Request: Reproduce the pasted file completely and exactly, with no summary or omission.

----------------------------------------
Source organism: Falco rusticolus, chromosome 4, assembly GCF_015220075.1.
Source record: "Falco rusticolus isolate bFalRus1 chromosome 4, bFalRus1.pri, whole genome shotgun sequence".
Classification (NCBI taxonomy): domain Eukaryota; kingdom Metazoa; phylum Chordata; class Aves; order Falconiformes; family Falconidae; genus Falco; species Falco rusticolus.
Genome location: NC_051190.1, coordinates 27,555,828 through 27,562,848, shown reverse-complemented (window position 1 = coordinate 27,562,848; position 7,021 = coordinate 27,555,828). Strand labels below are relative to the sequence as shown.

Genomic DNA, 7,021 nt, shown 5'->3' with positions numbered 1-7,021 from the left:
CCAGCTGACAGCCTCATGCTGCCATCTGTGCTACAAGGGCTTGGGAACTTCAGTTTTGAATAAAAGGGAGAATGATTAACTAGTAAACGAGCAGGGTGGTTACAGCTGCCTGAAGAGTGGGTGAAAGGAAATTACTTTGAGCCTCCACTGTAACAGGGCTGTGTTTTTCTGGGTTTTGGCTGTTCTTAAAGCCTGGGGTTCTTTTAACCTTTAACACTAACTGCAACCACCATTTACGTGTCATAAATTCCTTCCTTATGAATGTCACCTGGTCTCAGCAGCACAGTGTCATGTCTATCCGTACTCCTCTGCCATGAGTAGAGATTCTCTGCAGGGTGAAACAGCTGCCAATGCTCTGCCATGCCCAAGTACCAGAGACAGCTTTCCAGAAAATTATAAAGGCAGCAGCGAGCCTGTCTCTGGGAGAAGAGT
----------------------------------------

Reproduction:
Source organism: Falco rusticolus, chromosome 4, assembly GCF_015220075.1.
Source record: "Falco rusticolus isolate bFalRus1 chromosome 4, bFalRus1.pri, whole genome shotgun sequence".
Classification (NCBI taxonomy): domain Eukaryota; kingdom Metazoa; phylum Chordata; class Aves; order Falconiformes; family Falconidae; genus Falco; species Falco rusticolus.
Genome location: NC_051190.1, coordinates 27,555,828 through 27,562,848, shown reverse-complemented (window position 1 = coordinate 27,562,848; position 7,021 = coordinate 27,555,828). Strand labels below are relative to the sequence as shown.

Genomic DNA, 7,021 nt, shown 5'->3' with positions numbered 1-7,021 from the left:
CCAGCTGACAGCCTCATGCTGCCATCTGTGCTACAAGGGCTTGGGAACTTCAGTTTTGAATAAAAGGGAGAATGATTAACTAGTAAACGAGCAGGGTGGTTACAGCTGCCTGAAGAGTGGGTGAAAGGAAATTACTTTGAGCCTCCACTGTAACAGGGCTGTGTTTTTCTGGGTTTTGGCTGTTCTTAAAGCCTGGGGTTCTTTTAACCTTTAACACTAACTGCAACCACCATTTACGTGTCATAAATTCCTTCCTTATGAATGTCACCTGGTCTCAGCAGCACAGTGTCATGTCTATCCGTACTCCTCTGCCATGAGTAGAGATTCTCTGCAGGGTGAAACAGCTGCCAATGCTCTGCCATGCCCAAGTACCAGAGACAGCTTTCCAGAAAATTATAAAGGCAGCAGCGAGCCTGTCTCTGGGAGAAGAGT